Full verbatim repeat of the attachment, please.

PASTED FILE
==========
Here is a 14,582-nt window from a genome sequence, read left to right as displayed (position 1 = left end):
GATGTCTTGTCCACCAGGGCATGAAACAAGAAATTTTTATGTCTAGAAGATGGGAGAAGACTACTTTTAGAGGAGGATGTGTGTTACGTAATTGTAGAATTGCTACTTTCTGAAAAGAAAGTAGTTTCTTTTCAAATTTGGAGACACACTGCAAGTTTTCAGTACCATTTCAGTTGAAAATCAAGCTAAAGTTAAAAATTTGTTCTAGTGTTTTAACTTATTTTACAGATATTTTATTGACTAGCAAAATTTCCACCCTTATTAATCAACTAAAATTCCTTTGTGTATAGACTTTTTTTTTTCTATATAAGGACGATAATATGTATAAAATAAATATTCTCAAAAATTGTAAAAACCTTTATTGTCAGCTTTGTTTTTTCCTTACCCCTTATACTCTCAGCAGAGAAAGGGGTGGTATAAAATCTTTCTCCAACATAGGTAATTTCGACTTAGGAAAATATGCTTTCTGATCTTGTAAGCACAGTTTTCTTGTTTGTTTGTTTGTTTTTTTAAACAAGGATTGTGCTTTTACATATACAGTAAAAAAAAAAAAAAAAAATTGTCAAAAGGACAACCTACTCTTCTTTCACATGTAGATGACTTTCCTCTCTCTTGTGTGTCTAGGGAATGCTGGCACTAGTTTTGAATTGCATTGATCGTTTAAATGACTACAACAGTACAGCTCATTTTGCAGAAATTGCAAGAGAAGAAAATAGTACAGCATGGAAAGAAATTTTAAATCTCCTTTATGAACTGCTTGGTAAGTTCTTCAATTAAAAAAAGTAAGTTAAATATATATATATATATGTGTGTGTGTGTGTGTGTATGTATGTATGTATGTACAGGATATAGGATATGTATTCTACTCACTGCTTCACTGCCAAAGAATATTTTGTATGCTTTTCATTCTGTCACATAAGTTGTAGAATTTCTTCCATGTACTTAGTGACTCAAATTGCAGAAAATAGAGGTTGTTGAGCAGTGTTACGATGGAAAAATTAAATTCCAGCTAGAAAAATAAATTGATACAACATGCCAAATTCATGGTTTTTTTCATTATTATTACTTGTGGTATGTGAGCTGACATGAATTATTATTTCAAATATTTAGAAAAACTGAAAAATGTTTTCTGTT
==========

Here is a 14,582-nt window from a genome sequence, read left to right as displayed (position 1 = left end):
GATGTCTTGTCCACCAGGGCATGAAACAAGAAATTTTTATGTCTAGAAGATGGGAGAAGACTACTTTTAGAGGAGGATGTGTGTTACGTAATTGTAGAATTGCTACTTTCTGAAAAGAAAGTAGTTTCTTTTCAAATTTGGAGACACACTGCAAGTTTTCAGTACCATTTCAGTTGAAAATCAAGCTAAAGTTAAAAATTTGTTCTAGTGTTTTAACTTATTTTACAGATATTTTATTGACTAGCAAAATTTCCACCCTTATTAATCAACTAAAATTCCTTTGTGTATAGACTTTTTTTTTTCTATATAAGGACGATAATATGTATAAAATAAATATTCTCAAAAATTGTAAAAACCTTTATTGTCAGCTTTGTTTTTTCCTTACCCCTTATACTCTCAGCAGAGAAAGGGGTGGTATAAAATCTTTCTCCAACATAGGTAATTTCGACTTAGGAAAATATGCTTTCTGATCTTGTAAGCACAGTTTTCTTGTTTGTTTGTTTGTTTTTTTAAACAAGGATTGTGCTTTTACATATACAGTAAAAAAAAAAAAAAAAAATTGTCAAAAGGACAACCTACTCTTCTTTCACATGTAGATGACTTTCCTCTCTCTTGTGTGTCTAGGGAATGCTGGCACTAGTTTTGAATTGCATTGATCGTTTAAATGACTACAACAGTACAGCTCATTTTGCAGAAATTGCAAGAGAAGAAAATAGTACAGCATGGAAAGAAATTTTAAATCTCCTTTATGAACTGCTTGGTAAGTTCTTCAATTAAAAAAAGTAAGTTAAATATATATATATATATGTGTGTGTGTGTGTGTGTATGTATGTATGTATGTACAGGATATAGGATATGTATTCTACTCACTGCTTCACTGCCAAAGAATATTTTGTATGCTTTTCATTCTGTCACATAAGTTGTAGAATTTCTTCCATGTACTTAGTGACTCAAATTGCAGAAAATAGAGGTTGTTGAGCAGTGTTACGATGGAAAAATTAAATTCCAGCTAGAAAAATAAATTGATACAACATGCCAAATTCATGGTTTTTTTCATTATTATTACTTGTGGTATGTGAGCTGACATGAATTATTATTTCAAATATTTAGAAAAACTGAAAAATGTTTTCTGTT